1. Probate Proceedings: Assets transferred through a Will are subject to probate, which can be time-consuming and costly, potentially delaying the distribution of intellectual property.

2. Public Record: Wills are filed with the court upon your passing, becoming a matter of public record. This transparency may not be desirable if you wish to keep the details of your intellectual property private.

Advantages & Disadvantages of Transferring Copyright to a Trust

A Trust is a popular estate planning tool for the number of benefits it can reap for a person managing their estate. While they add to the cost and complexity of setting up and managing the estate, the benefits are often well worth the effort. Here are the benefits and drawbacks to think about:


1. Privacy: Unlike Wills, Trusts offer a higher level of privacy, as they are not subject to probate and remain confidential documents.

2. Efficiency: Assets held in a Trust can be distributed to beneficiaries without the delays associated with probate, ensuring a smoother transition of intellectual property rights.

3. Tax and creditor Protection: Trusts can be structured to offer tax and creditor protection for your assets, including copyright and intellectual property rights.


1. Complexity: Establishing and managing a Trust requires careful planning and ongoing administration, potentially involving additional costs and legal fees.

2. Limited Flexibility: Once assets are transferred to a Trust, they are subject to the terms outlined in the trust agreement, limiting your ability to make changes compared to a Will.

3. Cost: Setting up a Trust can be more expensive than creating a Will, as it requires the assistance of an attorney or financial advisor.

Will vs. Trust: Which is Better for Protecting Copyright?

Deciding what should happen to your intellectual property such as your copyright is a highly personal decision. However, the general consensus among the legal community is that Trusts are typically the better option for protecting your copyright after you pass away.

Trusts allow you to have better control over how and when your copyright will be used posthumously, and the nature in which your heirs can benefit from it. Further, it ensures privacy, which is often very important for intellectual property matters.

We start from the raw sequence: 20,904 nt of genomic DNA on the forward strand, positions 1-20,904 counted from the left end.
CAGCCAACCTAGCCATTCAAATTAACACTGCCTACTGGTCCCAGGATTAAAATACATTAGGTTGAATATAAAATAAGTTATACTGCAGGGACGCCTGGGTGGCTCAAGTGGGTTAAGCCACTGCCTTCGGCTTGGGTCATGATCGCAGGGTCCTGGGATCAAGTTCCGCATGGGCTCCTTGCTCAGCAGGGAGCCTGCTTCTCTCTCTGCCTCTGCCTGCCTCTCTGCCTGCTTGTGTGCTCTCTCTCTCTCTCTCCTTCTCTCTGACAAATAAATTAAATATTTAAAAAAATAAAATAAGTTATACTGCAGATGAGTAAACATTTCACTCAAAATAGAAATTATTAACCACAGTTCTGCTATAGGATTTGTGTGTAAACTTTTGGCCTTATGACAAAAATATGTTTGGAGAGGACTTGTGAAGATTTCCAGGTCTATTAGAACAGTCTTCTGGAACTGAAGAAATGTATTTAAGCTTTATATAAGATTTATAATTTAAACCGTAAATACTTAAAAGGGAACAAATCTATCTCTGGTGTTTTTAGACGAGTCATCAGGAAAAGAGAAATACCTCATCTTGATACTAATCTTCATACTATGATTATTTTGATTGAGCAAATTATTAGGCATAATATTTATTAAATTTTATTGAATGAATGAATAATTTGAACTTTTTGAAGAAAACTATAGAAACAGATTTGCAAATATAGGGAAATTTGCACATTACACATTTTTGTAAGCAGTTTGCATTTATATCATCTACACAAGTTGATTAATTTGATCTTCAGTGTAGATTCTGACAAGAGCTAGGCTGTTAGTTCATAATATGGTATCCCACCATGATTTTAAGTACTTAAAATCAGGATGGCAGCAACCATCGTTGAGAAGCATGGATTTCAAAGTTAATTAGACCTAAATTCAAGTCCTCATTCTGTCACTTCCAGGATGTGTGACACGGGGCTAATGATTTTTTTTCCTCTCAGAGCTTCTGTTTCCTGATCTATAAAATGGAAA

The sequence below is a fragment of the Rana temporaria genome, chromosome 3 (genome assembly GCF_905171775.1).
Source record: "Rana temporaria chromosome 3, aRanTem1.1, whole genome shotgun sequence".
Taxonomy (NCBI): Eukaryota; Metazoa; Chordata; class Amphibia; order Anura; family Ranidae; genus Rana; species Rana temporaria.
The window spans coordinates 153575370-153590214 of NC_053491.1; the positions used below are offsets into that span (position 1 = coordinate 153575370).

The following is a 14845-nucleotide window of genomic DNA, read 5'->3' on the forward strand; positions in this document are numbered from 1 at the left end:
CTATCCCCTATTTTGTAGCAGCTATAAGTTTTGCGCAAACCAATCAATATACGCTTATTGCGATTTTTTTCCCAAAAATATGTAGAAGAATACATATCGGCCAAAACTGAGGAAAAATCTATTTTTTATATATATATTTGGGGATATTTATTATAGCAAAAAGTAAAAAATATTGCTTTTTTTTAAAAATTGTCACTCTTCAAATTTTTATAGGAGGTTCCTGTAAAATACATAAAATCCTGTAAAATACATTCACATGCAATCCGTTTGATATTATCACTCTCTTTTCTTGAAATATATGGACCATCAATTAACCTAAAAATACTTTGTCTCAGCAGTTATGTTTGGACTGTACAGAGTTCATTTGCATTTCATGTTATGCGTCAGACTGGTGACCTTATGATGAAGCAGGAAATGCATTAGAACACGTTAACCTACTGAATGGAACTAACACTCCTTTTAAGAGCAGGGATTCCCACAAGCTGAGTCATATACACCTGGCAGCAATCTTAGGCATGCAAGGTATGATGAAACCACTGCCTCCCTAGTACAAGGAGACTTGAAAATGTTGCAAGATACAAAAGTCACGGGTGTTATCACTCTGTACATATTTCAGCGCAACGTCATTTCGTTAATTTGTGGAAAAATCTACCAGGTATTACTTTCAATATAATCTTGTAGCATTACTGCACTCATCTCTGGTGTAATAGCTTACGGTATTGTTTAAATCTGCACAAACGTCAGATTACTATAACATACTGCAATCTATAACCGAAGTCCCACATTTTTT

Here, we urge you to consult your estate planning professionals, as this particular type of planning is complex. Seeking guidance from your selected legal and financial advisor who has specific expertise in this legal area will help you make sure that your plan aligns with your goal and objectives while also complying with any applicable laws.

Second, we also remind you of the importance of regularly reviewing your estate plan and updating it as needed. Significant life events such as getting married, getting a divorce, launching a new creative endeavor, all typically necessitate adjustments to your plan. Keep a close eye on the evolving requirements and circumstances of your assets and Beneficiaries as well.

Incorporating copyright and intellectual property into your estate plan is essential for preserving your creative and innovative legacy while protecting the interests of your heirs. Whether through a Will or Trust, careful consideration of the advantages and disadvantages of each approach is crucial to ensuring an effective and seamless transfer of assets. Take proactive steps today to safeguard your intellectual property rights for the benefit of future generations. Start by setting up your estate plan with Trust & Will to secure your legacy and protect what matters most. Take our free quiz to see where you should get started, or compare our different estate planning and settlement  options today!